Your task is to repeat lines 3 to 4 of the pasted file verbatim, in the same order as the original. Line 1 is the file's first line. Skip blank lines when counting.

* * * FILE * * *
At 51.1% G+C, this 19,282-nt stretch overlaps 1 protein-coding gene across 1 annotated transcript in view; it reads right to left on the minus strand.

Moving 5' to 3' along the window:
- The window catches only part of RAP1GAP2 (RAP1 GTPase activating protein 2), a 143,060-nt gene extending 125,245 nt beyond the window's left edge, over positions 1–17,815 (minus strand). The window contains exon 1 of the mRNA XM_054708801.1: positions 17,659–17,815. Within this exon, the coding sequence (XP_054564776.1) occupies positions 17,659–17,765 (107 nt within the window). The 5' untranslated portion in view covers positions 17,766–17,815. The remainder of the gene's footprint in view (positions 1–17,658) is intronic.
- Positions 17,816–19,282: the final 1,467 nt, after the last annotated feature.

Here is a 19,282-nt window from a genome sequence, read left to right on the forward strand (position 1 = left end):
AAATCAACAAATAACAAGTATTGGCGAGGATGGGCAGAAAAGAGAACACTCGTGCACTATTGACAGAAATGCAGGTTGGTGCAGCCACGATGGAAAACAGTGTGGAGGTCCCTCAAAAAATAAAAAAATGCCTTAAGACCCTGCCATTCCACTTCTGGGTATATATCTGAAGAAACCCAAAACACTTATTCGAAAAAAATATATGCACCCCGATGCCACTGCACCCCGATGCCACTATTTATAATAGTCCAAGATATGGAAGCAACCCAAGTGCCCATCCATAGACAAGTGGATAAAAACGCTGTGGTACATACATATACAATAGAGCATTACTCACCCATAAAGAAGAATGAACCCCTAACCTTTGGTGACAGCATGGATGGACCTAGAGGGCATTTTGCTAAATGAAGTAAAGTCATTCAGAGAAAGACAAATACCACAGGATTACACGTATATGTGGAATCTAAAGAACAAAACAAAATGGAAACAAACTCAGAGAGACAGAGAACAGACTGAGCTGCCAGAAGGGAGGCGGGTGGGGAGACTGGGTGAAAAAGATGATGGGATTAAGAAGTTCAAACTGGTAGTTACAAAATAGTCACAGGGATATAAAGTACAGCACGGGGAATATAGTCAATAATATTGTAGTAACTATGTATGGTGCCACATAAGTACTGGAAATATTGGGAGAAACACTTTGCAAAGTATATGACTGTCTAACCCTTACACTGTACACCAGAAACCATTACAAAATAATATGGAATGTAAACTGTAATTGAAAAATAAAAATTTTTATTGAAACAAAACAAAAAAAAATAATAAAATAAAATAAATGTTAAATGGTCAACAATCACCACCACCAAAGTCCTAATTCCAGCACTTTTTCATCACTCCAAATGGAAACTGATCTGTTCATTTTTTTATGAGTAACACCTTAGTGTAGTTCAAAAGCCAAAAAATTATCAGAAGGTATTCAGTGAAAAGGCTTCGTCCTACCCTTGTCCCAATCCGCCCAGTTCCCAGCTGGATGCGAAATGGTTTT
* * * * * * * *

- The window catches only part of RAP1GAP2 (RAP1 GTPase activating protein 2), a 143,060-nt gene extending 125,245 nt beyond the window's left edge, over positions 1–17,815 (minus strand). The window contains exon 1 of the mRNA XM_054708801.1: positions 17,659–17,815. Within this exon, the coding sequence (XP_054564776.1) occupies positions 17,659–17,765 (107 nt within the window). The 5' untranslated portion in view covers positions 17,766–17,815. The remainder of the gene's footprint in view (positions 1–17,658) is intronic.
- Positions 17,816–19,282: the final 1,467 nt, after the last annotated feature.